Professor Feleppa's main interests are in philosophy of social science, metaethics, and comparative philosophy, with current emphasis on the comparison of Asian and Western thought and culture. He has been at WSU since 1980. In 2001 he received the college's John R. Barrier Distinguished Teaching Award; in 2004 he was promoted to full Professor. Dr. Feleppa is working on a series of papers in Philosophy of Social Science. Click here for Dr. Feleppa's Curriculum Vitae.

Recent Submissions

  • Translation as Rule-Governed Behaviour 

    Feleppa, Robert (Sage publications, 1982)
    The problems of radical translation occupy a central place in a number of long-standing controversies in philosophy and anthropology. The philosophical difficulties here concern the accurate recovery of speaker meaning ...
  • Epistemic utility and theory-choice in science: Comments on Hempel 

    Feleppa, Robert (D. Reidel Publishing Company, 1981)
    Professor Hempel has sketched a number of turns in the problem of induction, showing us in the process that the traditional problem of justifying inductive inference is inextricably bound up with problems concerning ...
  • On Reproducing Social Reality: A Reply to Harrison 

    Feleppa, Robert (Sage publications, 1986)
    That social inquirers should be careful about the intrusion of biases and questionable ethnocentric presuppositions is a widely accepted and unquestionably cogent methodological dictum. Less widely accepted, and perhaps ...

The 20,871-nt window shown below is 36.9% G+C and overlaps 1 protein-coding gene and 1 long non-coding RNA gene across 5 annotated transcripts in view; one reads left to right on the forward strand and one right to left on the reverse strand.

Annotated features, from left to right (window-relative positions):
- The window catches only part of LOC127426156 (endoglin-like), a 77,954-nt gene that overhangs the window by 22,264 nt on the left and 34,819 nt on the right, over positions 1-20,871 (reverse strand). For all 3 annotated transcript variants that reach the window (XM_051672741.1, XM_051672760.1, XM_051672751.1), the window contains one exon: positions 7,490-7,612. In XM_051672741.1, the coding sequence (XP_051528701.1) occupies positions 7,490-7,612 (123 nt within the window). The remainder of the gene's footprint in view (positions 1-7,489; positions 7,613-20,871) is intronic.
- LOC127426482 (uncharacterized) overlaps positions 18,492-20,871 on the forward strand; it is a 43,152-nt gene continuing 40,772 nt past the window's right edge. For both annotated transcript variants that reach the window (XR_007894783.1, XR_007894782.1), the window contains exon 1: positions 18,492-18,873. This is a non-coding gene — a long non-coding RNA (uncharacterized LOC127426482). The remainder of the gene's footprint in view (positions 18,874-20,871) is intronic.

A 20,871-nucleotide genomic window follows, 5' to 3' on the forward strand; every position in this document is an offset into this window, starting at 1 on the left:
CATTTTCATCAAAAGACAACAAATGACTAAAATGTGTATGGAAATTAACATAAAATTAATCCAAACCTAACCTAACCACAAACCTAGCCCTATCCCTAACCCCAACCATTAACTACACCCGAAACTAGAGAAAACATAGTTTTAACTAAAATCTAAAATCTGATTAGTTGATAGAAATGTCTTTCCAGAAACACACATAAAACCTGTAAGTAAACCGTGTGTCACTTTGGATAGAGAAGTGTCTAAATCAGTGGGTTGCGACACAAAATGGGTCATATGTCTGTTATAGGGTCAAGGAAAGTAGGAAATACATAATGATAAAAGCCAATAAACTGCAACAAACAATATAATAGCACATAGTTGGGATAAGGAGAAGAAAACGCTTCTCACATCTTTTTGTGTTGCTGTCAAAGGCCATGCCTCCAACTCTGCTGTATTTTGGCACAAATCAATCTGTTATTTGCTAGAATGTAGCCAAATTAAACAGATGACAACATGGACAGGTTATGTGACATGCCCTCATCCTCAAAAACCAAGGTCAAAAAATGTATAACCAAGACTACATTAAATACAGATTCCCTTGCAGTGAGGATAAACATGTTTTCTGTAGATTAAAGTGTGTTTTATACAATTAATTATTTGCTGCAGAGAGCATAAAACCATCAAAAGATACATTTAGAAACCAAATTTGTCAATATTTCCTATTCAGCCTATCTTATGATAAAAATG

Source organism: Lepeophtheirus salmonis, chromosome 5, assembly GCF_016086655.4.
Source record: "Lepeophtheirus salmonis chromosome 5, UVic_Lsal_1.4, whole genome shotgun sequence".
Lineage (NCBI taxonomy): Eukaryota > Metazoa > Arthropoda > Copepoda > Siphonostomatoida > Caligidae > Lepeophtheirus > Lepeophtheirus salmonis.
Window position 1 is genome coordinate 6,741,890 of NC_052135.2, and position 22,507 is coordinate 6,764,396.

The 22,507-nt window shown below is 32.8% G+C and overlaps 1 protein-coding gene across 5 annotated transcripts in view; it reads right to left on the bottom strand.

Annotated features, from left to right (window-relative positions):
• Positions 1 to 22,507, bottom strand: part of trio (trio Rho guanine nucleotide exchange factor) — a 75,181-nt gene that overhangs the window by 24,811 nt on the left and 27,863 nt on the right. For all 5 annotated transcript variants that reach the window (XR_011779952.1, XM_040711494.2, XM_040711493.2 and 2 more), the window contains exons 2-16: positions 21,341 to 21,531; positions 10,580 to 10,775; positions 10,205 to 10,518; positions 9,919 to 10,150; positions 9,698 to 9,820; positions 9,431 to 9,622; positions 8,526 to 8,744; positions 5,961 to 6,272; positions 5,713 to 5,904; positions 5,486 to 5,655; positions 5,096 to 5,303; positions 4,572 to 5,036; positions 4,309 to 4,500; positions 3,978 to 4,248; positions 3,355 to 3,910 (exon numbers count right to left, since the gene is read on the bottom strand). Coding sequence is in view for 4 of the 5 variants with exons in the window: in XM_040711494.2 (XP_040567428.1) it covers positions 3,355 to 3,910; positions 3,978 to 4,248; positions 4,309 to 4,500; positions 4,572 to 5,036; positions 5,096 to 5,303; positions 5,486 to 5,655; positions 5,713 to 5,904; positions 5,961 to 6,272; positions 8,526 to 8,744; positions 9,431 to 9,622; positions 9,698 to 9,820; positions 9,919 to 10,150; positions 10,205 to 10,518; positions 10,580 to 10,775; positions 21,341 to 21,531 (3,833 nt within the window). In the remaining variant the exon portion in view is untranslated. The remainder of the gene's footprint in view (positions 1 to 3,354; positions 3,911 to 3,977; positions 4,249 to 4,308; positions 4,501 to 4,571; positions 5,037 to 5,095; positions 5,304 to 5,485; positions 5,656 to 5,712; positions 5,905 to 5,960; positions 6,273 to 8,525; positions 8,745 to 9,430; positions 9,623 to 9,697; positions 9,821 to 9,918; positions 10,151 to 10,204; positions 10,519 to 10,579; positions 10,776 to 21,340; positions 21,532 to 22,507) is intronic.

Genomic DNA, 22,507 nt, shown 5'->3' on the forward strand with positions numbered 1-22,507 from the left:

• Emics, Etics, and Social Objectivity 

    Feleppa, Robert (University of Chicago Press, 1986-06)
    Emic analysis, whether seen as opposed or as complementary to etic modes, is regarded as essential for ensuring that culture-specific particularities are not suppressed in efforts to subsume social phenomena under ...
  • Aspects of the Cannibalism Controversy: Comments on Merrilee Salmon 

    Feleppa, Robert (Wiley-Blackwell, 1995)
    Professor Salmon argues that the controversies about Mead’s work and about cannibalism encourage healthy discussion of anthropological standards of evidence and definition, and provide an opportunity to consider the ...
  • Book Review: Fieldwork in Familiar Places: Morality, Culture, and Philosophy. By Michele M. Moody-Adams 

    Feleppa, Robert (Wiley-Blackwell, 2000-04)
    In this ambitious book, Moody-Adams aims to establish, as she says, “a plausible conception of moral objectivity” and to defend “a cautious optimism that moral philosophy can be an aid in serious, everyday moral inquiry” ...
  • Quine, Davidson, and the Naturalization of Metaethics 

    Feleppa, Robert (Wiley-Blackwell, 2001)
    Quine’s ethical views typify what might seem to be natural sympathies between empiricism and ethical noncognitivism. Like Ayer, he sees a case for noncognitivism rooted in an epistemic discontinuity between ethics and ...
  • Black Rain: Reflections on Hiroshima and Nuclear War in Japanese Film 

    Feleppa, Robert (Wiley-Blackwell, 2004)
    In the literature on atomic bomb themes in Japanese cinema we find a number of trends. Some films, but surprisingly few, are intended as open social protest of America’s use of the bombs. There are some critics who see ...
  • Zen, Emotion, and Social Engagement 

    Feleppa, Robert (University of Hawai'i Press, 2009-07)
    Some common conceptions of Buddhist meditative practice emphasize the elimination of emotion and desire in the interest of attaining tranquility and spiritual perfection. But to place too strong an emphasis on this is to ...

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